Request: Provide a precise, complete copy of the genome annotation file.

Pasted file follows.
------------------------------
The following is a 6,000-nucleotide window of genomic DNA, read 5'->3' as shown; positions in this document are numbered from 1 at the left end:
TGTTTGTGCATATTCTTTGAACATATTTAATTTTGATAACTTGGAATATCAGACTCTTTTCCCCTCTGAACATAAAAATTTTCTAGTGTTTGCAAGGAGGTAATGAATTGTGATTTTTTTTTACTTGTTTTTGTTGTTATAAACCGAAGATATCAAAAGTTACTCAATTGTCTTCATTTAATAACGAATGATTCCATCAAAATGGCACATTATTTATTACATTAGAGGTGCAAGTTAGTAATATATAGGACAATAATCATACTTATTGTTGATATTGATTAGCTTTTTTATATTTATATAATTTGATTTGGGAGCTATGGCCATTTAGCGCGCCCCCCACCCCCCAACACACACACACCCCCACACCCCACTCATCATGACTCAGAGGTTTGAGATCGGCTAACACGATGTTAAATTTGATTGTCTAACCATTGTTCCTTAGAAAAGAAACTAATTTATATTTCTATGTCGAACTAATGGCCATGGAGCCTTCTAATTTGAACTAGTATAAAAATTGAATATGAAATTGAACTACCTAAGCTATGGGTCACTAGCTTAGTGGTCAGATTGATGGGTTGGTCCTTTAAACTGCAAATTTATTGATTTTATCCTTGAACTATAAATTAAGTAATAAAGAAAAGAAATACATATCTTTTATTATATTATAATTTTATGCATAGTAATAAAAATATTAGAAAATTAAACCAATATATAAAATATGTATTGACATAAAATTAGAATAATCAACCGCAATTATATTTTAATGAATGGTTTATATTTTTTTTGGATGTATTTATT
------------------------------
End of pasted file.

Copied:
The following is a 6,000-nucleotide window of genomic DNA, read 5'->3' as shown; positions in this document are numbered from 1 at the left end:
TGTTTGTGCATATTCTTTGAACATATTTAATTTTGATAACTTGGAATATCAGACTCTTTTCCCCTCTGAACATAAAAATTTTCTAGTGTTTGCAAGGAGGTAATGAATTGTGATTTTTTTTTACTTGTTTTTGTTGTTATAAACCGAAGATATCAAAAGTTACTCAATTGTCTTCATTTAATAACGAATGATTCCATCAAAATGGCACATTATTTATTACATTAGAGGTGCAAGTTAGTAATATATAGGACAATAATCATACTTATTGTTGATATTGATTAGCTTTTTTATATTTATATAATTTGATTTGGGAGCTATGGCCATTTAGCGCGCCCCCCACCCCCCAACACACACACACCCCCACACCCCACTCATCATGACTCAGAGGTTTGAGATCGGCTAACACGATGTTAAATTTGATTGTCTAACCATTGTTCCTTAGAAAAGAAACTAATTTATATTTCTATGTCGAACTAATGGCCATGGAGCCTTCTAATTTGAACTAGTATAAAAATTGAATATGAAATTGAACTACCTAAGCTATGGGTCACTAGCTTAGTGGTCAGATTGATGGGTTGGTCCTTTAAACTGCAAATTTATTGATTTTATCCTTGAACTATAAATTAAGTAATAAAGAAAAGAAATACATATCTTTTATTATATTATAATTTTATGCATAGTAATAAAAATATTAGAAAATTAAACCAATATATAAAATATGTATTGACATAAAATTAGAATAATCAACCGCAATTATATTTTAATGAATGGTTTATATTTTTTTTGGATGTATTTATT